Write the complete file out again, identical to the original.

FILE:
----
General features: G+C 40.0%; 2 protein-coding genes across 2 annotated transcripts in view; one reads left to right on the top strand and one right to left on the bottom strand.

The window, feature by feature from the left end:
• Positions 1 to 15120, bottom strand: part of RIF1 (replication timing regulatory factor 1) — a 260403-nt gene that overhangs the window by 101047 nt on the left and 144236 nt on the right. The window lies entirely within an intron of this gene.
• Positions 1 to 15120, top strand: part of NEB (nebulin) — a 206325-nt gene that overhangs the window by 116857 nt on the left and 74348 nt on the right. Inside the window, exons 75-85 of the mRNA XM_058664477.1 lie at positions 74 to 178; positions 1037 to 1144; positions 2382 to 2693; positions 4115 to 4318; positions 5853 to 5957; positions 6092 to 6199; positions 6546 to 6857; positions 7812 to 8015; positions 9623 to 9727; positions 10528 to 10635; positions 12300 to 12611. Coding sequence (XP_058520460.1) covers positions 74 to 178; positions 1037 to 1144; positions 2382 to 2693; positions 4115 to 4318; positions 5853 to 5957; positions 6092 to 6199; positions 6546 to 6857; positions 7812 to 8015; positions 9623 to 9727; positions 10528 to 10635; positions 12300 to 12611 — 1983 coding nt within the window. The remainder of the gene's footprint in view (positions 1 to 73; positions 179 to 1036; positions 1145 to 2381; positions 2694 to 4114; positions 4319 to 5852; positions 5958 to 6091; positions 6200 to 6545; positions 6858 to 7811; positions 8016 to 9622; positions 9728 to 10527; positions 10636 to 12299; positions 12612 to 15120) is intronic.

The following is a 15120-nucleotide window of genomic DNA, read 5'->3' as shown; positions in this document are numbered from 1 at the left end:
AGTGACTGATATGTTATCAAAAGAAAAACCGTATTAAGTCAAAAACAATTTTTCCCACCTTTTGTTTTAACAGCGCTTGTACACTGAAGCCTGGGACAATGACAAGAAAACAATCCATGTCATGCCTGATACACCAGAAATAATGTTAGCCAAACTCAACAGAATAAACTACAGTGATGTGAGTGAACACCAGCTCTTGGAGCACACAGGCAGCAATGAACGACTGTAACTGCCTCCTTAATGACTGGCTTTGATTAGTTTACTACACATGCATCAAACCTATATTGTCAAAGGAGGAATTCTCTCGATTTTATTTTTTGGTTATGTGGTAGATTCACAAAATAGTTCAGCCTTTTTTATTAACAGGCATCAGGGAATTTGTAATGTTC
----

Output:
General features: G+C 40.0%; 2 protein-coding genes across 2 annotated transcripts in view; one reads left to right on the top strand and one right to left on the bottom strand.

The window, feature by feature from the left end:
• Positions 1 to 15120, bottom strand: part of RIF1 (replication timing regulatory factor 1) — a 260403-nt gene that overhangs the window by 101047 nt on the left and 144236 nt on the right. The window lies entirely within an intron of this gene.
• Positions 1 to 15120, top strand: part of NEB (nebulin) — a 206325-nt gene that overhangs the window by 116857 nt on the left and 74348 nt on the right. Inside the window, exons 75-85 of the mRNA XM_058664477.1 lie at positions 74 to 178; positions 1037 to 1144; positions 2382 to 2693; positions 4115 to 4318; positions 5853 to 5957; positions 6092 to 6199; positions 6546 to 6857; positions 7812 to 8015; positions 9623 to 9727; positions 10528 to 10635; positions 12300 to 12611. Coding sequence (XP_058520460.1) covers positions 74 to 178; positions 1037 to 1144; positions 2382 to 2693; positions 4115 to 4318; positions 5853 to 5957; positions 6092 to 6199; positions 6546 to 6857; positions 7812 to 8015; positions 9623 to 9727; positions 10528 to 10635; positions 12300 to 12611 — 1983 coding nt within the window. The remainder of the gene's footprint in view (positions 1 to 73; positions 179 to 1036; positions 1145 to 2381; positions 2694 to 4114; positions 4319 to 5852; positions 5958 to 6091; positions 6200 to 6545; positions 6858 to 7811; positions 8016 to 9622; positions 9728 to 10527; positions 10636 to 12299; positions 12612 to 15120) is intronic.

The following is a 15120-nucleotide window of genomic DNA, read 5'->3' as shown; positions in this document are numbered from 1 at the left end:
AGTGACTGATATGTTATCAAAAGAAAAACCGTATTAAGTCAAAAACAATTTTTCCCACCTTTTGTTTTAACAGCGCTTGTACACTGAAGCCTGGGACAATGACAAGAAAACAATCCATGTCATGCCTGATACACCAGAAATAATGTTAGCCAAACTCAACAGAATAAACTACAGTGATGTGAGTGAACACCAGCTCTTGGAGCACACAGGCAGCAATGAACGACTGTAACTGCCTCCTTAATGACTGGCTTTGATTAGTTTACTACACATGCATCAAACCTATATTGTCAAAGGAGGAATTCTCTCGATTTTATTTTTTGGTTATGTGGTAGATTCACAAAATAGTTCAGCCTTTTTTATTAACAGGCATCAGGGAATTTGTAATGTTC